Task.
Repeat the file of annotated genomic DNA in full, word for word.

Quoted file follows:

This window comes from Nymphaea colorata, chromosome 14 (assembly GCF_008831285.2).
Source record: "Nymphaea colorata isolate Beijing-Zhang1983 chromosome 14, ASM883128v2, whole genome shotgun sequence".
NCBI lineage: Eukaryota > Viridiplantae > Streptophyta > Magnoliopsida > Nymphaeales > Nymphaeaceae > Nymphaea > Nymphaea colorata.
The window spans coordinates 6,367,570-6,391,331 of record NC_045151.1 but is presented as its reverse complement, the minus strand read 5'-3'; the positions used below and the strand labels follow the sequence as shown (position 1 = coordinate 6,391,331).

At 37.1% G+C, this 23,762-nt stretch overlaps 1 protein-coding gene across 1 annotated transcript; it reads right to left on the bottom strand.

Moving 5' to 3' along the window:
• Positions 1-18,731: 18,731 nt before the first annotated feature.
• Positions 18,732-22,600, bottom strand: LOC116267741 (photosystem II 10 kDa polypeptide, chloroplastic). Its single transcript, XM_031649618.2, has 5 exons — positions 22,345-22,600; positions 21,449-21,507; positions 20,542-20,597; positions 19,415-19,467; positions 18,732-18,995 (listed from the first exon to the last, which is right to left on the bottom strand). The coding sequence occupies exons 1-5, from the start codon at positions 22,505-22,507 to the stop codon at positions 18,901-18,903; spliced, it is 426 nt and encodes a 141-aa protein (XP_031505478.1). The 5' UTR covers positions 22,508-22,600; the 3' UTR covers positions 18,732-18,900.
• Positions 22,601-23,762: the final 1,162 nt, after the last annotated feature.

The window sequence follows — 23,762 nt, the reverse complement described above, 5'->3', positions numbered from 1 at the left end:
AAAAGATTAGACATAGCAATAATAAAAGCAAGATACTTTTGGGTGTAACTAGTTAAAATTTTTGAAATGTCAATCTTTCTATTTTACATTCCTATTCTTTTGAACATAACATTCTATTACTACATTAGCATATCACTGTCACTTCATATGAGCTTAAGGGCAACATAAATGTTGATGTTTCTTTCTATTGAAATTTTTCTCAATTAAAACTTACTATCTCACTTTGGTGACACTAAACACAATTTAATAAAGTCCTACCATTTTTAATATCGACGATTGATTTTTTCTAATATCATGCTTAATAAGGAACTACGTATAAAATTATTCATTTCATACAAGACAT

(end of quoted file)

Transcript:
This window comes from Nymphaea colorata, chromosome 14 (assembly GCF_008831285.2).
Source record: "Nymphaea colorata isolate Beijing-Zhang1983 chromosome 14, ASM883128v2, whole genome shotgun sequence".
NCBI lineage: Eukaryota > Viridiplantae > Streptophyta > Magnoliopsida > Nymphaeales > Nymphaeaceae > Nymphaea > Nymphaea colorata.
The window spans coordinates 6,367,570-6,391,331 of record NC_045151.1 but is presented as its reverse complement, the minus strand read 5'-3'; the positions used below and the strand labels follow the sequence as shown (position 1 = coordinate 6,391,331).

At 37.1% G+C, this 23,762-nt stretch overlaps 1 protein-coding gene across 1 annotated transcript; it reads right to left on the bottom strand.

Moving 5' to 3' along the window:
• Positions 1-18,731: 18,731 nt before the first annotated feature.
• Positions 18,732-22,600, bottom strand: LOC116267741 (photosystem II 10 kDa polypeptide, chloroplastic). Its single transcript, XM_031649618.2, has 5 exons — positions 22,345-22,600; positions 21,449-21,507; positions 20,542-20,597; positions 19,415-19,467; positions 18,732-18,995 (listed from the first exon to the last, which is right to left on the bottom strand). The coding sequence occupies exons 1-5, from the start codon at positions 22,505-22,507 to the stop codon at positions 18,901-18,903; spliced, it is 426 nt and encodes a 141-aa protein (XP_031505478.1). The 5' UTR covers positions 22,508-22,600; the 3' UTR covers positions 18,732-18,900.
• Positions 22,601-23,762: the final 1,162 nt, after the last annotated feature.

The window sequence follows — 23,762 nt, the reverse complement described above, 5'->3', positions numbered from 1 at the left end:
AAAAGATTAGACATAGCAATAATAAAAGCAAGATACTTTTGGGTGTAACTAGTTAAAATTTTTGAAATGTCAATCTTTCTATTTTACATTCCTATTCTTTTGAACATAACATTCTATTACTACATTAGCATATCACTGTCACTTCATATGAGCTTAAGGGCAACATAAATGTTGATGTTTCTTTCTATTGAAATTTTTCTCAATTAAAACTTACTATCTCACTTTGGTGACACTAAACACAATTTAATAAAGTCCTACCATTTTTAATATCGACGATTGATTTTTTCTAATATCATGCTTAATAAGGAACTACGTATAAAATTATTCATTTCATACAAGACAT